What Happens at an Immigration Medical Exam

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Doctor administers immigration medical exam and Form I-693

An immigration medical exam is a necessary part of immigrating to the United States and becoming a permanent resident (green card holder). Sometimes called a green card medical exam, the appointment is a routine part of the process to ensure public safety and remove the grounds for inadmissibility for intending immigrants. This article will provide you with a complete overview of what to expect and how to prepare.

Purpose of an Immigration Medical Exam

Certain diseases of public health significance make an individual inadmissible to the United States. That means it could prevent the applicant from getting a green card. The immigration medical exam is the process to remove these grounds of inadmissibility.

The medical grounds of inadmissibility, the medical examination of foreign nationals, and the vaccinations administered to foreign nationals are designed to protect the health of the United States population. The medical examination, the resulting medical exam report, and the vaccination record provide the information U.S. Citizenship and Immigration Services (USCIS) uses to determine if a foreign national meets the health-related standards for admissibility.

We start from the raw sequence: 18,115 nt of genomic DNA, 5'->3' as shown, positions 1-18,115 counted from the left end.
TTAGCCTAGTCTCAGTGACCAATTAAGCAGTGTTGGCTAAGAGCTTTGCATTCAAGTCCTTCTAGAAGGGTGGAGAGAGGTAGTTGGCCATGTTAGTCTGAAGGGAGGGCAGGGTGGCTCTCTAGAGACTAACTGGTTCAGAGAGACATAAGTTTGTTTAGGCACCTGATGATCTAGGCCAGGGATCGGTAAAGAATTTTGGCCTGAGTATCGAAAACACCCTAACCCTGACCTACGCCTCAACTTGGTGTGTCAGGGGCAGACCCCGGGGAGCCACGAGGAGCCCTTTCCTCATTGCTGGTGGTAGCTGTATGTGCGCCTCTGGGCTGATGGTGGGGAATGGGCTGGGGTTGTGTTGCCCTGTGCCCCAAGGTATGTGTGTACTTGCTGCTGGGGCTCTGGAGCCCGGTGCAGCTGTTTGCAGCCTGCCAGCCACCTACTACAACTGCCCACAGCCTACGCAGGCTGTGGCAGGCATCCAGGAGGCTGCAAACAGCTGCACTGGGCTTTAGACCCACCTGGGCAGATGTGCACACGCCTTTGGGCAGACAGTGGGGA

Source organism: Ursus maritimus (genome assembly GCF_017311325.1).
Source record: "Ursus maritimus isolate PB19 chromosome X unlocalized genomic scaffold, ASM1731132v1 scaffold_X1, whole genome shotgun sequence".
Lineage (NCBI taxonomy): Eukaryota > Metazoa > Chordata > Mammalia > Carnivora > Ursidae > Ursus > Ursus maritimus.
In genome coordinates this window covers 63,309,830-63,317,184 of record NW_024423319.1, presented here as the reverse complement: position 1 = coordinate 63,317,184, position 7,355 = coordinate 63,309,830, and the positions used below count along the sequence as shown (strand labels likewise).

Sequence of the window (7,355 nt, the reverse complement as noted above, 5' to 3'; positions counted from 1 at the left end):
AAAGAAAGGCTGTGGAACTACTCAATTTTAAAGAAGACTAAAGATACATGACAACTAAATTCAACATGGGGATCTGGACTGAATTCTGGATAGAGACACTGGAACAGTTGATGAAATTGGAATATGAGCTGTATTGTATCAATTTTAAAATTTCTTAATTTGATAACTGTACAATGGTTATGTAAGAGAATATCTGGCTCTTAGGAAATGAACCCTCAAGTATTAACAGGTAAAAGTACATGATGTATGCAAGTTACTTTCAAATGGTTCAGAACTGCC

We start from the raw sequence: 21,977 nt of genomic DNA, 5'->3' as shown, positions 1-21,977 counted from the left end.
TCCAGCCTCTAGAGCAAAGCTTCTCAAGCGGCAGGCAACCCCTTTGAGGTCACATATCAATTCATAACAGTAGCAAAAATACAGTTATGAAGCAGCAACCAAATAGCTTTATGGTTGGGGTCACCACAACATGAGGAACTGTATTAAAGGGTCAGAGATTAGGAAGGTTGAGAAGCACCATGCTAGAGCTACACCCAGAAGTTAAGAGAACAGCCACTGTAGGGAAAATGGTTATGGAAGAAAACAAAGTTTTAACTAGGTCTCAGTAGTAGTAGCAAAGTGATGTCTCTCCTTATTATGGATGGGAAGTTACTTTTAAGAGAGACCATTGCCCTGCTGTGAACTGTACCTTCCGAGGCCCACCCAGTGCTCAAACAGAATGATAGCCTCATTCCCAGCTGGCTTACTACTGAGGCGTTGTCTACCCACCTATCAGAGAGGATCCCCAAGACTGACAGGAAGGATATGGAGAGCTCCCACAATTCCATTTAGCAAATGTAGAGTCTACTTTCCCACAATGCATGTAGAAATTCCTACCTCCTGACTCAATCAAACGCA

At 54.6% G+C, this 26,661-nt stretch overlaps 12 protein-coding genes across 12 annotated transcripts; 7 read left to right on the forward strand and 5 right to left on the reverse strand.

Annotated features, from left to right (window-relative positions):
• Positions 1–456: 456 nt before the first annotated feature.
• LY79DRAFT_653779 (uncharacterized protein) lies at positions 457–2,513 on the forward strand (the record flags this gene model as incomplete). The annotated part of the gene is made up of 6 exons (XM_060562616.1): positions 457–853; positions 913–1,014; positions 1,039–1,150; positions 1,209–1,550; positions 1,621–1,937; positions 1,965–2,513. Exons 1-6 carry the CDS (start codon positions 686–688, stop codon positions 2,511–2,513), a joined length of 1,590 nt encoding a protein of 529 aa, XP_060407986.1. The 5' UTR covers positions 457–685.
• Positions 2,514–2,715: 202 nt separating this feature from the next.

Any of these four basic medical conditions may make an applicant inadmissible on health-related grounds:

  • Communicable disease of public health significance
  • An immigrant’s failure to show proof of required vaccinations
  • Physical or mental disorder with associated harmful behavior
  • Drug abuse or addiction

The immigration medical examination is not a complete physical examination. Its purpose is to screen for certain medical conditions relevant to U.S. immigration law. The U.S. government doesn't require the doctor to evaluate you for any conditions except those the U.S. Public Health Service specifies for U.S. immigration purposes. Likewise, the government doesn't require the doctor to provide you with diagnosis or treatment even if they discover other issues related to your health. This examination is not a substitute for a full physical examination, consultation, diagnosis, or treatment by your primary health care provider.